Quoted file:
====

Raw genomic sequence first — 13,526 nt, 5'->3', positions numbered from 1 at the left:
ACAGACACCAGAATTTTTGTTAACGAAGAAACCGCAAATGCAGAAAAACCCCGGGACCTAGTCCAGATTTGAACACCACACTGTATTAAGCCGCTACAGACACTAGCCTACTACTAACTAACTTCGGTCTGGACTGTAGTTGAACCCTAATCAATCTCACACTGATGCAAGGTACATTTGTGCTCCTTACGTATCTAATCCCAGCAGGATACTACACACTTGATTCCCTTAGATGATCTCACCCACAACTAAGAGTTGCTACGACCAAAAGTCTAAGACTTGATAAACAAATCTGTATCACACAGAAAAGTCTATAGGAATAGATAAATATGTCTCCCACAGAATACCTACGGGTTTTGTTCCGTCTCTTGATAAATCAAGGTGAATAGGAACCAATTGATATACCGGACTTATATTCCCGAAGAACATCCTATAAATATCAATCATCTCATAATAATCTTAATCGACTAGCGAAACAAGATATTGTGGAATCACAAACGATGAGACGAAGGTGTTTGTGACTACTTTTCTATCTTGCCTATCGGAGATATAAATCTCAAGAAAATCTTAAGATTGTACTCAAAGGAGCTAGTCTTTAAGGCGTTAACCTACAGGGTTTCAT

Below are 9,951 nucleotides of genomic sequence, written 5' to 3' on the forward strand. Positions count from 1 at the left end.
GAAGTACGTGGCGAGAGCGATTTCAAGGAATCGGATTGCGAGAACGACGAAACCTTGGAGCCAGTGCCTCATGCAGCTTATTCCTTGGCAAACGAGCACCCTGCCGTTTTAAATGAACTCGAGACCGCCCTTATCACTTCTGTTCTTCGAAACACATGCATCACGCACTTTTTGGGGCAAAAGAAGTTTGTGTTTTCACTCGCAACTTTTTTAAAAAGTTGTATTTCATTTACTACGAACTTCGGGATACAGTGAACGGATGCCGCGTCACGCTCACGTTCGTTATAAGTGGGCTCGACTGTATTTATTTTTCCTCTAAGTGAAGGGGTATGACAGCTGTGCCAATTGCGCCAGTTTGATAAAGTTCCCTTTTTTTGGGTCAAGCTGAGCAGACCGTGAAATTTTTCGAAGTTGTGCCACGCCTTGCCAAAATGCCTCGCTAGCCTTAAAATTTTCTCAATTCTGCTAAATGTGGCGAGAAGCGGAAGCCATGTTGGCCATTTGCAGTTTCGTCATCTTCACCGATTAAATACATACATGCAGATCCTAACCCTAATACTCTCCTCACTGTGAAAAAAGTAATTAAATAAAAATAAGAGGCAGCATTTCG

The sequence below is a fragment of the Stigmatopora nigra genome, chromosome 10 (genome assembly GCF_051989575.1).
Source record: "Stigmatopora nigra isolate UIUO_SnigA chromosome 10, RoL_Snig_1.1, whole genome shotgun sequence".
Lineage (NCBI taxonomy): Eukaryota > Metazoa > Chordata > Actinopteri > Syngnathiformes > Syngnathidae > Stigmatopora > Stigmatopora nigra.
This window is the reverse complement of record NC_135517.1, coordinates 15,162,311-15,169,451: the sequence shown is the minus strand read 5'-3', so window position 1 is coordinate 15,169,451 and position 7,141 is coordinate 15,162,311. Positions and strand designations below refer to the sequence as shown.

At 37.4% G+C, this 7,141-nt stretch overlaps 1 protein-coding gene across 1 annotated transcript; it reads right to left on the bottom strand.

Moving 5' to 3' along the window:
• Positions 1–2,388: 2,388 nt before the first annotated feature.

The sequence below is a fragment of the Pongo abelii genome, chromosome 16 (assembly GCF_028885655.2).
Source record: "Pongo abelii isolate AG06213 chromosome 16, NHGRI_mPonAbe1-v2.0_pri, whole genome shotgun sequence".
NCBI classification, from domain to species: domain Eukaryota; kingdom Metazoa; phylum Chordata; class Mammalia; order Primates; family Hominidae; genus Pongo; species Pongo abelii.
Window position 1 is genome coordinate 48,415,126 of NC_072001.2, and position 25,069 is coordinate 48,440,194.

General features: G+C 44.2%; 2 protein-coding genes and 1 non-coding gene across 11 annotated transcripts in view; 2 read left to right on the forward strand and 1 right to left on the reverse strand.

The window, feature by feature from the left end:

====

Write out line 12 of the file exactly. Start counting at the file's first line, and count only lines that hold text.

The sequence below is a fragment of the Pongo abelii genome, chromosome 16 (assembly GCF_028885655.2).